Perhaps the Hanoi, Vietnam, restaurant where U.S. President Barack Obama and celebrity chef Anthony Bourdain recently dined was serving olive branches. The two seemingly strange bedfellows sat down Monday night, local time, over Southeast Asian delicacies and were expected to discuss Obama's views on various aspects of the country — especially the food — but there's a good chance the conversation delved into the political arena.
The culinary connoisseur, who has had some choice words concerning the president's leadership abilities, told Politico in 2012 he felt Obama left much to be desired after being elected to the White House. The president has been “a disappointment to me personally for someone I admired," Bourdain said at the time. "I was very happy when he was elected president. I certainly voted for him, and I was very happy when he was elected. I wish he’d get angry." (For the record, Bourdain is apparently an equal opportunity critic. During the same Politico interview, he called Donald Trump a "blowhard.")
While it is unclear if Obama ever heard that comment, let alone responded to it, it seemed the two let bygones be bygones, at least judging from a tweet by Bourdain, which showed the president was apparently a cheap date. Obama was in Vietnam to solidify political relations with the country's government, but he also took the time to munch on some bun cha — a local delicacy of grilled pork and noodle — for an appearance on "Parts Unknown," Bourdain's food travel show on CNN.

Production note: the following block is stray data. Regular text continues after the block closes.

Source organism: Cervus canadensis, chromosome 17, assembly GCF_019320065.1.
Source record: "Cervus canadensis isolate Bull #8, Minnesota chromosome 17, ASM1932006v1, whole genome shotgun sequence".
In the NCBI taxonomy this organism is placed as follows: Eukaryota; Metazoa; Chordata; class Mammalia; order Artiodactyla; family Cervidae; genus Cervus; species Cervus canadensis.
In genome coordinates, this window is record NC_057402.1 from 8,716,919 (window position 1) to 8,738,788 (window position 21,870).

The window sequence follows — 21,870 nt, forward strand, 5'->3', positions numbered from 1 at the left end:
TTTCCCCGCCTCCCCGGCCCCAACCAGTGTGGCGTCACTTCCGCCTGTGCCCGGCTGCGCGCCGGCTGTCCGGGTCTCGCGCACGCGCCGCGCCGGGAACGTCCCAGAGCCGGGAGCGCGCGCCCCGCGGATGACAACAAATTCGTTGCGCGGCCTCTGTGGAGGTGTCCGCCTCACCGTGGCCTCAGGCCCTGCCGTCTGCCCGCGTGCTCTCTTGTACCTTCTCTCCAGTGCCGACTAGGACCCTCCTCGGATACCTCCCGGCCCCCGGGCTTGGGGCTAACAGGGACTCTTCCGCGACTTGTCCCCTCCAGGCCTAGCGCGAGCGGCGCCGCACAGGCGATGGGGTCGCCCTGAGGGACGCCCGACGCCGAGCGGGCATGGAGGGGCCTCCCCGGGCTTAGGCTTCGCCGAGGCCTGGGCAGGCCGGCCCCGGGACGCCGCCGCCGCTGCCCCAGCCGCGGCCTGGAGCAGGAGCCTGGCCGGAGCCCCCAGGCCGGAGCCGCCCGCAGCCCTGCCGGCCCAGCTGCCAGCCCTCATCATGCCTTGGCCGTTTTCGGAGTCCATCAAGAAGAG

Obama's visit to Vietnam resulted in the U.S. lifting a 50-year-old ban on selling arms to the country, a nod to the governmental progress the Vietnamese political leadership has achieved over the years. It was also meant to confront the regional territorial turmoil about the disputed islands in the South China Sea, to which several countries, including China, have claimed sovereign rights.
Obama has been on somewhat of a global farewell tour during his final term in office, including a visit to Saudi Arabia, the United Kingdom and Germany. But before the "Parts Unknown" taping, he made time to appear on another show to promote awareness of global warming. The president was featured in December on NBC's reality show "Running Wild With Bear Grylls" during a taping in Alaska, a state he wrote bears the hallmarks of "the impacts of climate change."
Up next on Obama's farewell tour is Hiroshima, Japan, where, like in Vietnam, he is expected to address past U.S. military intervention. In the former, U.S. involvement in WWII led to the first atomic bomb attack in history.